"We are consulting with law enforcement after the concerns that [AIG CEO] Mr. Liddy raised in the hearings. We will decided what we do after that consultation," said Steve Adamske, Frank's spokesman.
Frank has been demanding the names of AIG executives who received bonuses, and threatened a subpoena to get them. Cuomo has cited security concerns as a reason not to release the names.
Edward Liddy also testified before Frank's committee on Wednesday that he did not want the names released to the public, for fear of their safety.
Frank said he couldn't promise that he wouldn't release the names, and said he would consult law enforcement officials about security concerns.
WASHINGTON (CNN) - President Barack Obama reached out to Iran on Friday - the start of the Iranian New Year - in a video message offering "the promise of a new beginning" that is "grounded in mutual respect."
The message is a dramatic shift in tone from that of the Bush administration, which included Iran, along with North Korea and Iraq, in an "axis of evil." It also echoes Obama's inaugural speech, in which he said to the Muslim world, "we seek a new way forward, based on mutual interest and mutual respect."
In Friday's video, Obama said: "The United States wants the Islamic
Republic of Iran to take its rightful place in the community of nations. You have that right, but it comes with real responsibilities. And that place cannot be reached through terror or arms, but rather through peaceful actions that demonstrate the true greatness of the Iranian people and civilization."
There was no immediate response from Tehran to Obama's message, but Iranian President Mahmoud Ahmadinejad said last month that his country would welcome talks with the United States "in a fair atmosphere with mutual respect."
The United States, several European nations and Israel suspect that
Tehran has been trying to acquire the capacity to build nuclear weapons, but Iran says its nuclear program is solely for peaceful purposes.
(CNN)– Mitt Romney, the former governor of Massachusetts, ran for the Republican presidential nomination in 2008, but John McCain snagged the nomination.
This businessman and politician is keeping a critical eye on how things are shaping up in the presidency he wanted, and he shared his views on Thursday night's "Larry King Live." He gave a sharp critique of President Obama's performance and shared his thoughts on Rush Limbaugh, Sarah Palin and stem-cell research.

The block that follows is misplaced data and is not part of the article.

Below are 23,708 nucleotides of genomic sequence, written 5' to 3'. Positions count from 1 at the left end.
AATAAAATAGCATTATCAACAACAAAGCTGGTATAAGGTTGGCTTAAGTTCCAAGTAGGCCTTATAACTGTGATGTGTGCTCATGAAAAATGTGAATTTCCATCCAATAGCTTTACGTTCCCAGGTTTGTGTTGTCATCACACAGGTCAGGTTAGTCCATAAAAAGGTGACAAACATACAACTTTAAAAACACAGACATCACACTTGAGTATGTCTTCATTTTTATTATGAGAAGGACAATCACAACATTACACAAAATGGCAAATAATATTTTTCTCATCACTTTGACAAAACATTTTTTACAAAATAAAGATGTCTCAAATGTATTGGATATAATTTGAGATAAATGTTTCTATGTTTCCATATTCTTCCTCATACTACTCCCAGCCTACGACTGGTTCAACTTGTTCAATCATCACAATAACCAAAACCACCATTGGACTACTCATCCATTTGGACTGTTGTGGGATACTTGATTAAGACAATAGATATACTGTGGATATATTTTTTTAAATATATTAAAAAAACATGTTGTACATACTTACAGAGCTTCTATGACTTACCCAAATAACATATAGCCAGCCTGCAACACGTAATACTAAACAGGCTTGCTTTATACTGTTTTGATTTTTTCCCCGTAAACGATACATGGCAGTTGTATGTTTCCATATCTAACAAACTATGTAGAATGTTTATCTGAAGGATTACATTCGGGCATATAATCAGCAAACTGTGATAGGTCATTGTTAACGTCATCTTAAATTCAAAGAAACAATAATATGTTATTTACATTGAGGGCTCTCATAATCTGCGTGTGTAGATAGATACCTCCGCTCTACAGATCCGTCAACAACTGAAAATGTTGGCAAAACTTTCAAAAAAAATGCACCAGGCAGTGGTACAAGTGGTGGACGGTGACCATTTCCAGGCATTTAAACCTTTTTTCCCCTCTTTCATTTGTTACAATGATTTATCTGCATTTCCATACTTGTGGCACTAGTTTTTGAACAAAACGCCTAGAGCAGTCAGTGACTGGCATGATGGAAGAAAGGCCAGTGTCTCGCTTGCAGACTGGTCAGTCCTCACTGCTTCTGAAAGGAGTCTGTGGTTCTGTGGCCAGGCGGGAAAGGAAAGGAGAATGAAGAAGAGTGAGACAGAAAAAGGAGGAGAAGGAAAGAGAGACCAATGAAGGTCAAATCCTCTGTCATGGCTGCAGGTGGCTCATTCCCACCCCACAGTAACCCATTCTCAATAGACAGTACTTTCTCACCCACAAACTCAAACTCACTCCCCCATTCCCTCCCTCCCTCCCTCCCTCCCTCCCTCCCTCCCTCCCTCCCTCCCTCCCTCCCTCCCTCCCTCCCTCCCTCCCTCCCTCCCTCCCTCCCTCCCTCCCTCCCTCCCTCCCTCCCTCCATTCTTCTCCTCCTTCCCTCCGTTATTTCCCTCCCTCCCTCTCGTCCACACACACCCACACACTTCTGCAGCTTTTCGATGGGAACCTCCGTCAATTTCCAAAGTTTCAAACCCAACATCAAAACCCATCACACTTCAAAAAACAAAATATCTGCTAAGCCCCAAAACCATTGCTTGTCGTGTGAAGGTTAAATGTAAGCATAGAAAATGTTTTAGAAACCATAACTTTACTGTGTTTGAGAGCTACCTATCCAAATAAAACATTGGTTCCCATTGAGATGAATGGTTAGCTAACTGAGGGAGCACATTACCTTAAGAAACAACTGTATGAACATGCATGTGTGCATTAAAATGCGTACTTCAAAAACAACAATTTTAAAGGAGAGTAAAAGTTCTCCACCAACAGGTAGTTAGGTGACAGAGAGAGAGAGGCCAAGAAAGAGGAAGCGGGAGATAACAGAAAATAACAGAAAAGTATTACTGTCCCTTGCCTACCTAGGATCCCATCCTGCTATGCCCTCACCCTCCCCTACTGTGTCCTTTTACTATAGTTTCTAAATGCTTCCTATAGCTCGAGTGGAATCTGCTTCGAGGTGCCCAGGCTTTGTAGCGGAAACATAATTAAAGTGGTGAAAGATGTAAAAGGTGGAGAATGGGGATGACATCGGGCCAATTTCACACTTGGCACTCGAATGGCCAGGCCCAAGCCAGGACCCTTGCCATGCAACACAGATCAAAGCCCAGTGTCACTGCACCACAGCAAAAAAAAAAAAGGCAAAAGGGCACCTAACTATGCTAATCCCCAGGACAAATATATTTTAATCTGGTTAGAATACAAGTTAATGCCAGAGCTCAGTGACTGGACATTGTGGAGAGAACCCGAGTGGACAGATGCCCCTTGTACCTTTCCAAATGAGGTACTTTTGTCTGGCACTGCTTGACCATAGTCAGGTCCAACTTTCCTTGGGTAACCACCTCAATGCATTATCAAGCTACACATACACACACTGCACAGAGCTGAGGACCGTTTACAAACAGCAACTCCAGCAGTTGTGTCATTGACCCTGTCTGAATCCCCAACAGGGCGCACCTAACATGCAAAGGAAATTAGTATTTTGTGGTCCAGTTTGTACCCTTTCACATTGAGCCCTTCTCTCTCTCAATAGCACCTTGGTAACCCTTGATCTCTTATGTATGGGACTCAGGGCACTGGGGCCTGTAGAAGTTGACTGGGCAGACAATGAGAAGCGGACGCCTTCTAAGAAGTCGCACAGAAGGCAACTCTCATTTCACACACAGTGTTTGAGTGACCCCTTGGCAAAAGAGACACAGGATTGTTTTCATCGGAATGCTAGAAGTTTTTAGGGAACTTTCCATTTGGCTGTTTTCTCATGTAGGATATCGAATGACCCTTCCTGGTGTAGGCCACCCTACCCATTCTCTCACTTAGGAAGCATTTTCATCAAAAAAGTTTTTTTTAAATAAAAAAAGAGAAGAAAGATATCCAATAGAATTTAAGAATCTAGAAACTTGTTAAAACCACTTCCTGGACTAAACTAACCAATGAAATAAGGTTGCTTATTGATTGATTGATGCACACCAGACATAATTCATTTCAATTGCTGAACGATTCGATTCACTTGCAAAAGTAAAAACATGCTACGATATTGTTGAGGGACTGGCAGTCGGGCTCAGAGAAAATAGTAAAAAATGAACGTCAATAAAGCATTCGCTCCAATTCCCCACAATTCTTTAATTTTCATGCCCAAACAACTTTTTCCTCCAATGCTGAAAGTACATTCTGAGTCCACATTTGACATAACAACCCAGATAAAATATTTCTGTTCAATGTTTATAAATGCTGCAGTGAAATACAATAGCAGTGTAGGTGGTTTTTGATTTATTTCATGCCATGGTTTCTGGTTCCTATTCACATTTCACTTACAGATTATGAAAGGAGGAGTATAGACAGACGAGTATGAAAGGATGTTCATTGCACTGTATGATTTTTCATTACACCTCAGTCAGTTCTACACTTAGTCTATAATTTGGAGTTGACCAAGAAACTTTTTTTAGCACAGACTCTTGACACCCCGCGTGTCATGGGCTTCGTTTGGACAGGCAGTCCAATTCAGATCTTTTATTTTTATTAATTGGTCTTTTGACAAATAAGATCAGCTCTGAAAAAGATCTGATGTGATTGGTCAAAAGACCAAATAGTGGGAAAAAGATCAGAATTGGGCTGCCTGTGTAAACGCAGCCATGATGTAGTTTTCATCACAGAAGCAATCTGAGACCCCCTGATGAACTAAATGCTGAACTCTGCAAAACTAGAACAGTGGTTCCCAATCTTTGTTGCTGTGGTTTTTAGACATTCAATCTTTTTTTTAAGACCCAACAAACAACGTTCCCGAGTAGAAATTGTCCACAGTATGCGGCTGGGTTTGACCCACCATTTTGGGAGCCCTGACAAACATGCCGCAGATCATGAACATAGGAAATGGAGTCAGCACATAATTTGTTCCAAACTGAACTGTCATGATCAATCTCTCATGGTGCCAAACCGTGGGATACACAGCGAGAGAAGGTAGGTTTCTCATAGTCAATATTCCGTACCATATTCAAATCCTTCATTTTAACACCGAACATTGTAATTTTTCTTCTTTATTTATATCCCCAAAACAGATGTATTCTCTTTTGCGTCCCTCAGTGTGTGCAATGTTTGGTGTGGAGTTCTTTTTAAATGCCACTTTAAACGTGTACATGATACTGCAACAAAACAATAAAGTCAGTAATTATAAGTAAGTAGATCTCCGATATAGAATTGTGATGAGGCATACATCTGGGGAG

The following transcript is edited for brevity and clarity:
Larry King: Some are seeing a problem with the president doing the "Tonight Show," the first sitting president ever to do a late-evening [talk] show. Do you have a problem with it?
Mitt Romney: Well, this probably isn't the right time for it. I line up with Warren Buffett on this. I prefer to see the president focusing all of his time and energy on the economy.
For the latest political news: www.CNNPolitics.com.
President Barack Obama reached out to Iran on Friday — the start of the Iranian New Year — in a video message offering "the promise of a new beginning" that is "grounded in mutual respect."
President Obama mixed jokes with serious discussion Thursday during an appearance on "The Tonight Show with Jay Leno."
To expand openness and transparency, the Obama administration has rescinded a Bush administration standard on withholding government documents, Attorney General Eric Holder said Thursday.
Mitt Romney, the former governor of Massachusetts, ran for the Republican presidential nomination in 2008, but John McCain snagged the nomination.
The question was direct and prescient. Representative Joseph Crowley, Democrat of New York, asked the Treasury secretary in an open hearing what could be done to stop American International Group from paying $165 million in bonuses to hundreds of employees in the very unit that had nearly destroyed the company.